Sewing, embroidery, and anything to do with needle and thread have long been considered “women’s work” and disregarded as frivolous. Clare Hunter takes us on a journey through time to shine a light on the enormous impact of these underestimated crafts—embroidery used as medieval propaganda, quilts that World War II POWs made to regain their individuality, the 1980’s AIDS quilt, pussy hats after the 2016 election. This trip through textile history is perfect for the history nerd and contemporary sewist alike.
— J Gallo
A globe-spanning history of sewing, embroidery, and the people who have used a needle and thread to make their voices heard
In 1970s Argentina, mothers marched in headscarves embroidered with the names of their “disappeared” children. In Tudor, England, when Mary, Queen of Scots, was under house arrest, her needlework carried her messages to the outside world. From the political propaganda of the Bayeux Tapestry, World War I soldiers coping with PTSD, and the maps sewn by schoolgirls in the New World, to the AIDS quilt, Hmong story clothes, and pink pussyhats, women and men have used the language of sewing to make their voices heard, even in the most desperate of circumstances.
Threads of Life is a chronicle of identity, protest, memory, power, and politics told through the stories of needlework. Clare Hunter, master of the craft, threads her own narrative as she takes us over centuries and across continents—from medieval France to contemporary Mexico and the United States, and from a POW camp in Singapore to a family attic in Scotland—to celebrate the age-old, universal, and underexplored beauty and power of sewing. Threads of Life is an evocative and moving book about the need we have to tell our story.
About the Author
Clare Hunter has sewn since she was a child. She has been a banner maker, community textile artist, and textile curator for over 20 years and established the community enterprise NeedleWorks in Glasgow. She was a recipient of a Creative Scotland Award in 2016. She lives near Stirling in Scotland.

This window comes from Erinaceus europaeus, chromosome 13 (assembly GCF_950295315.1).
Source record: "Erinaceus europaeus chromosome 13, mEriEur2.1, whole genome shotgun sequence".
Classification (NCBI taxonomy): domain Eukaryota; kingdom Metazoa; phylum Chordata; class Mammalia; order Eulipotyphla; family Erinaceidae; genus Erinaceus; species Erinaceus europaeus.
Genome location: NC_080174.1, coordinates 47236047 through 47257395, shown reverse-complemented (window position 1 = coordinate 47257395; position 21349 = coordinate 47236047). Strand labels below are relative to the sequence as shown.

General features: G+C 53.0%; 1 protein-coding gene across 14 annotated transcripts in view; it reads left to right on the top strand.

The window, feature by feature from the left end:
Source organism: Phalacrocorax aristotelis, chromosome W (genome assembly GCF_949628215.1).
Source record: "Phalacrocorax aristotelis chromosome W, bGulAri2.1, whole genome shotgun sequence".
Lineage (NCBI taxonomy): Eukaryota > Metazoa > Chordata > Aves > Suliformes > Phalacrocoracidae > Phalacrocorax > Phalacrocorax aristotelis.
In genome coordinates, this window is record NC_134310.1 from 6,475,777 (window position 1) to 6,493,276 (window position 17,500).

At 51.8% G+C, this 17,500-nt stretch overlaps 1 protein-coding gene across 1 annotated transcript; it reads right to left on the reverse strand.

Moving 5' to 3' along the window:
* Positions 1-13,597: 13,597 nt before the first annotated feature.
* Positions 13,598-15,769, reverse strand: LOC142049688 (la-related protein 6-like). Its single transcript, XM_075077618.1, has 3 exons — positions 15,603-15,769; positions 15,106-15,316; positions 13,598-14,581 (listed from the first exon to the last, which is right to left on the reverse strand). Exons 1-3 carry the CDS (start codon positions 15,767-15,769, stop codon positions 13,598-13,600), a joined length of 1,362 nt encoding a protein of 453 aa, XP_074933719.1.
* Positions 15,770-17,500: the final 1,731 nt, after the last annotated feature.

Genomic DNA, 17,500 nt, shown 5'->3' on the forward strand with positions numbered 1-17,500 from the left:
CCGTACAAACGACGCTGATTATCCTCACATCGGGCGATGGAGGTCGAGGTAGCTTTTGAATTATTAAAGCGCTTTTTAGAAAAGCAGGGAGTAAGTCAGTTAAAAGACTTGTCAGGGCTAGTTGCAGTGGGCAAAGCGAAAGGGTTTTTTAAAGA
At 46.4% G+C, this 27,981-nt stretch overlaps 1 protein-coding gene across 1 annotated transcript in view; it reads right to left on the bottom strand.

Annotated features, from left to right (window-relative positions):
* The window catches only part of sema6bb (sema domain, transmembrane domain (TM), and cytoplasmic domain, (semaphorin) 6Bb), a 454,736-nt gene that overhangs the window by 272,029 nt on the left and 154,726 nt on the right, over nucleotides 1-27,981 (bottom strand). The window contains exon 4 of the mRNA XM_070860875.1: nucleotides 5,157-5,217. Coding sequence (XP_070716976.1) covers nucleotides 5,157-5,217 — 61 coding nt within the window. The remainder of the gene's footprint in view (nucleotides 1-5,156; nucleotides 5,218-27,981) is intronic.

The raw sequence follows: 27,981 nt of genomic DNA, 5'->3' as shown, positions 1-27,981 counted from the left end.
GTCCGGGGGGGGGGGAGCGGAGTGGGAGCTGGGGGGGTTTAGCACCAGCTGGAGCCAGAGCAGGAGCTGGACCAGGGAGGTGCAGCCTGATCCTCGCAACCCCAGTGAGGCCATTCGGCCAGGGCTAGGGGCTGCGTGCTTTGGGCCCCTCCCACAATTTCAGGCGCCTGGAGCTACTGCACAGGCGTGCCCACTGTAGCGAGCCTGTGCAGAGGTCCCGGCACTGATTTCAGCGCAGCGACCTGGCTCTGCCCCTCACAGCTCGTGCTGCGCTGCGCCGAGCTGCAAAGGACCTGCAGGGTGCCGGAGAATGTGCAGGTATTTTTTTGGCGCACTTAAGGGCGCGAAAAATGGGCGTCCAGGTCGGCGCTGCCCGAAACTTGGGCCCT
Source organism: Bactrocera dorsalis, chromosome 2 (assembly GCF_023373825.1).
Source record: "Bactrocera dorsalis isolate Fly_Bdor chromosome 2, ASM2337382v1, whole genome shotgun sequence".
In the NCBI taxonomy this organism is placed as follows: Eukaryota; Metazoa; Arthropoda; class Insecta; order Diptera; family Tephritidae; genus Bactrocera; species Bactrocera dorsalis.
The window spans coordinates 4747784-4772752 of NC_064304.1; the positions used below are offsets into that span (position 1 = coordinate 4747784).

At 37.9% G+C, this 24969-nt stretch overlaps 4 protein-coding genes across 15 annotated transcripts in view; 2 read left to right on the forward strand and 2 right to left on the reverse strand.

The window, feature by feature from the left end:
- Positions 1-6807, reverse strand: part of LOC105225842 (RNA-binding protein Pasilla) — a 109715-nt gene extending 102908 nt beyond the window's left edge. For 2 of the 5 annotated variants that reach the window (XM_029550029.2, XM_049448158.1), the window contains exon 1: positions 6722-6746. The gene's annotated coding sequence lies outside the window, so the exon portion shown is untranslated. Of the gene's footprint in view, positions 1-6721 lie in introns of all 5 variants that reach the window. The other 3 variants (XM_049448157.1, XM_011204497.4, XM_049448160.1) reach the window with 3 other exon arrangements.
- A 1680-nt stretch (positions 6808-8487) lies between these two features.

“A celebration of the power of thread … By unpicking the seams of the clothes on our backs, Clare Hunter has brought to light elements of history that have languished in our collective attic for far too long. Threads Of Life is a terrific book.” — The Herald (Scotland)
“An astonishing feat, this patchwork of history, culture, and politics, which takes us from Saxon England to colonized African tribes, Palestinian villages, rural China and the cramped homes of American slaves. … Hunter writes in clear, sometimes lyrical prose and knows just the detail to bring a story alive. Her highly impressive debut is a richly textured and moving record of a history that has largely been lost.” — Christina Patterson
“Triumphant … crammed with vivid anecdotes and colourful snippets of fascinating information, Hunter’s debut is an inspiration to anyone who has ever thought of picking up a needle and thread.” — The Mail on Sunday
“Hunter's non-fiction debut reframes needlework as a powerful and political medium . . . Threads of Life is a compelling and beautifully written account of how marginalised peoples throughout history have used the language of sewing, embroidery and textiles to tell their neglected stories.” — The Bookseller
“Threads of Life is a beautifully considered book that reminds us of how much sewing plays a crucial part in expressing the many facets of our lives. Clare Hunter has managed to mix the personal with the political with moving results. Reading it made me pick up my needle with a new perspective.” — Tracy Chevalier
“A blend of history and memoir, the book roves across centuries and continents to reveal how sewing has played a crucial part in our lives - from courts and battlefields to prisons and drawing rooms... Many of the stories in Threads of Life are heart-breaking...This beautiful, moving book makes you want to rush out and grab a needle.” — Radio Times